I used to wonder at the devotion that it took to call random people off a list and try to get them to vote for a particular candidate. I mean, those people had to really believe in what that candidate was saying if they were willing to become telemarketers in that party/candidate's cause! Right?
Then came the day the temp agency I was working for at the time sent me to the local Republican campaign center. I took one look around and realized that at least three-quarters of the people there had been sent over by the same temp agency and were there because it was a decent paycheck. (Admittedly, I was there for the same reason. Gotta work to eat.)
Still, it makes you wonder, seeing how many people I knew were there only for the paycheck, how many of the ones who had actual positions in the campaign were there for the same reason. If that cheerful receptionist who said to everyone who came in "Vote for Bush!" with a blazingly cheerful smile on her face (This was for the Presidential election in 2004) was just a really good actress. If the guy training the paid phone shills was just looking forward to taking his girl out for a good steak dinner instead of seeing the candidate he supported win in a landslide.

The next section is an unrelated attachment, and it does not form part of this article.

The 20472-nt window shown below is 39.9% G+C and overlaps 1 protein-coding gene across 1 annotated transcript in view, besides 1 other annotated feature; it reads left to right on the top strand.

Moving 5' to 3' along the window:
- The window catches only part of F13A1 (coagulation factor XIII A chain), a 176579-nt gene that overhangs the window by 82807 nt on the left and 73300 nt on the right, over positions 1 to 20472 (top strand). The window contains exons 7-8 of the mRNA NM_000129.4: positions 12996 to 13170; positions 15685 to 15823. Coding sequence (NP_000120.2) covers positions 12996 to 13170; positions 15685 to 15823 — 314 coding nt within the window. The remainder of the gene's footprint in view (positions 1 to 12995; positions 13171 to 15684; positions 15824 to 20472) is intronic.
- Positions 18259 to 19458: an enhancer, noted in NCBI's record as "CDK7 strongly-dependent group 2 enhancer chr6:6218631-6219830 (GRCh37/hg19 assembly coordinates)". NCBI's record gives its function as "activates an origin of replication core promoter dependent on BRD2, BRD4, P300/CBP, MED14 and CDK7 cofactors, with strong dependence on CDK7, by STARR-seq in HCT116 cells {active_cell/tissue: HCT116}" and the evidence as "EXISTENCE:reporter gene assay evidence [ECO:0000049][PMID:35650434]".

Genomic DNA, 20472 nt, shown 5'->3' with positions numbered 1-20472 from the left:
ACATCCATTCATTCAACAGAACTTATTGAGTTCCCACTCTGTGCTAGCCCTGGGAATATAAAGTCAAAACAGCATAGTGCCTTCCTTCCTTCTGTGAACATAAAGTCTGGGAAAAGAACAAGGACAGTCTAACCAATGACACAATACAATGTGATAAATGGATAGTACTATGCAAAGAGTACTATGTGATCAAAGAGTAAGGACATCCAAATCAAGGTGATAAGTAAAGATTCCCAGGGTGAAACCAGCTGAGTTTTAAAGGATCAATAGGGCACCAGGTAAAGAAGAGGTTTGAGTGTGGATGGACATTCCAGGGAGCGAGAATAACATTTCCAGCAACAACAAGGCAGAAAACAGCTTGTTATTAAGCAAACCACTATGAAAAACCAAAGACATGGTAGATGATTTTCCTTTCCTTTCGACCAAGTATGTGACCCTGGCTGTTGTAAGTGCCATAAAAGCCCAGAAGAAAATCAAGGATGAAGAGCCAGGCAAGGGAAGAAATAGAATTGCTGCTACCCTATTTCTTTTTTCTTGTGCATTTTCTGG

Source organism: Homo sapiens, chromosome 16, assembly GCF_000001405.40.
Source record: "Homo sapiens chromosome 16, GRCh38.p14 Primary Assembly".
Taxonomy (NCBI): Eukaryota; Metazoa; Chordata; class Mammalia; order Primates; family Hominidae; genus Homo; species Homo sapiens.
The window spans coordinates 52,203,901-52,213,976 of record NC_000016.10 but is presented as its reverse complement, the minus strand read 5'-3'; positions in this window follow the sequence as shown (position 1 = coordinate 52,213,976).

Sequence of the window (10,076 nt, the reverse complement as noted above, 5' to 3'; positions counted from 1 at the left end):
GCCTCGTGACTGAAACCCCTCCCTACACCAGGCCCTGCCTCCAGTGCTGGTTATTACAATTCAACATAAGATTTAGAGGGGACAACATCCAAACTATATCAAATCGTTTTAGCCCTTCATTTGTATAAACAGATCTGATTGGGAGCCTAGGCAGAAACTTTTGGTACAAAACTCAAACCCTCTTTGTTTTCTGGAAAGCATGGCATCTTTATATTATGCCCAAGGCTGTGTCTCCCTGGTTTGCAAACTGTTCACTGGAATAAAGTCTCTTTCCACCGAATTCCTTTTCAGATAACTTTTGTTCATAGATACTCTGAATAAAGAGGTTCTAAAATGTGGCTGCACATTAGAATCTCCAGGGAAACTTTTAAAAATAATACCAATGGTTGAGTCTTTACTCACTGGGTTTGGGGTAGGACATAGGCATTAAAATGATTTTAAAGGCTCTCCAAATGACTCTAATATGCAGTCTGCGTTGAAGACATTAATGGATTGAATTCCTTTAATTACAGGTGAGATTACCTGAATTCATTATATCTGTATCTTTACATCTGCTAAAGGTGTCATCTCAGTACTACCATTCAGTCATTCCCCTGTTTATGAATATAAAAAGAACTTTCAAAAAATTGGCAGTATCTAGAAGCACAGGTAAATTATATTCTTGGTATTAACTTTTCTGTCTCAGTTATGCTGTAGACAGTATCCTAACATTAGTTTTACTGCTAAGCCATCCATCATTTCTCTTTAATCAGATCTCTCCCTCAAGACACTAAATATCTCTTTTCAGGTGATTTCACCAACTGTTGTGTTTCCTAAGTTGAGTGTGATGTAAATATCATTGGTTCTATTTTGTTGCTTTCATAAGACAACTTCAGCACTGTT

This, quite frankly, is why I turn the answering machine off and check the caller-ID on EVERY call that comes in starting a month before every election. If I don't know the number, I don't answer. Because somewhere during those three weeks I was a paid political shill, I went from pessimism to cynicism. I started looking for the hidden agendas in everyone. And all too often, I found them. Not that a hidden agenda can't be good, it's just that too damned often there's a damned good reason they're hidden.
Okay, enough. Lack of nicotine is making me WAY too loquacious. Time to slap my fingers and say, "Bad werebear! No politics!"